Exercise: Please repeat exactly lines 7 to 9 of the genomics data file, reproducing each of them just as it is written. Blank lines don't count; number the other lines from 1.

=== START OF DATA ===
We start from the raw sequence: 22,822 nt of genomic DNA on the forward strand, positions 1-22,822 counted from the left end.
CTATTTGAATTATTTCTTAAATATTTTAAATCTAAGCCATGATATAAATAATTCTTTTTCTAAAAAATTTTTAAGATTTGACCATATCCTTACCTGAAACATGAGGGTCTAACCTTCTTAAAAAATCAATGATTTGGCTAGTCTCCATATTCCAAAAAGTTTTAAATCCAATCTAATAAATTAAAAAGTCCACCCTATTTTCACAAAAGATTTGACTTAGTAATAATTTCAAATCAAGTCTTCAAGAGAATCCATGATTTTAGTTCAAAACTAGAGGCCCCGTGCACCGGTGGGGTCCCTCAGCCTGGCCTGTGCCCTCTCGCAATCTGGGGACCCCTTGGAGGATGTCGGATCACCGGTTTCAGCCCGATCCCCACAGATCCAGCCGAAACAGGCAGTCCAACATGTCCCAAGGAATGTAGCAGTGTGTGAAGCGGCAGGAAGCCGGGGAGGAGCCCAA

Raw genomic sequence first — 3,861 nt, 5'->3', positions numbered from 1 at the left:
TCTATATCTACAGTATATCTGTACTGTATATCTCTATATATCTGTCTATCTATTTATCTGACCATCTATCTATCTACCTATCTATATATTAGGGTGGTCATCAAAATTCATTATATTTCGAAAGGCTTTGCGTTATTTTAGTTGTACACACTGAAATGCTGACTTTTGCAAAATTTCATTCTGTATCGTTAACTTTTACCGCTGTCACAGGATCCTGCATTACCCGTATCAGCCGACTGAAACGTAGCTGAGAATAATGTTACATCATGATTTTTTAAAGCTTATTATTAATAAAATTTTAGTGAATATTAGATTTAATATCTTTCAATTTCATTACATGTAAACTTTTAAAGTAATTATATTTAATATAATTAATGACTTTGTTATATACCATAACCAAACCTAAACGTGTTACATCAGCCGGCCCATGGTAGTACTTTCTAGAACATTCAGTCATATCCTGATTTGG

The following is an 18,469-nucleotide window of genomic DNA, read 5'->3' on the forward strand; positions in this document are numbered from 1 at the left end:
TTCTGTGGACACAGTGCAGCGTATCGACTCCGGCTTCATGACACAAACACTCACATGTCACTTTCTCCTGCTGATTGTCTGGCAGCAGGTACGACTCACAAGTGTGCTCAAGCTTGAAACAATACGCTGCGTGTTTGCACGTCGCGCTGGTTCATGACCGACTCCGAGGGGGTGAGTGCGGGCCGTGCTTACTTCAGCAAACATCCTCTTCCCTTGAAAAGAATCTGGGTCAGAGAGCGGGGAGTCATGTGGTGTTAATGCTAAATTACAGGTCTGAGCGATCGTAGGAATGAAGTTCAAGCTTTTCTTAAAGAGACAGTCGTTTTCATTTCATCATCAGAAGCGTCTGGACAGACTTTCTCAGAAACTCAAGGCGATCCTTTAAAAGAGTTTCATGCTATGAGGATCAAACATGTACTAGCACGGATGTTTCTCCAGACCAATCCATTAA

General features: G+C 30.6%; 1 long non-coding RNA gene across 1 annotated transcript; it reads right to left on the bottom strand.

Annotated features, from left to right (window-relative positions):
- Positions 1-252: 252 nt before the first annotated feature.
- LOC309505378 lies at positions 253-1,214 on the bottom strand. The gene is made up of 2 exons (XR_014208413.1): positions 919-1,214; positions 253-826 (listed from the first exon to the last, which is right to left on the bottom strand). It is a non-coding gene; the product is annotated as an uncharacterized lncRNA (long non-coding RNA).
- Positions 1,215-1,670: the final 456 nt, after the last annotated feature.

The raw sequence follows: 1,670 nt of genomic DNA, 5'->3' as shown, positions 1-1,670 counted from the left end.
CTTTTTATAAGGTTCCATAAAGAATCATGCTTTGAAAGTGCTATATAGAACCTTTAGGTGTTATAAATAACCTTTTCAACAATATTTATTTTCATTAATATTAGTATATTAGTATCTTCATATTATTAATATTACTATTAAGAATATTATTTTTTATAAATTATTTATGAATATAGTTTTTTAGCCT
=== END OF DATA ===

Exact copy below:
General features: G+C 30.6%; 1 long non-coding RNA gene across 1 annotated transcript; it reads right to left on the bottom strand.

Annotated features, from left to right (window-relative positions):
- Positions 1-252: 252 nt before the first annotated feature.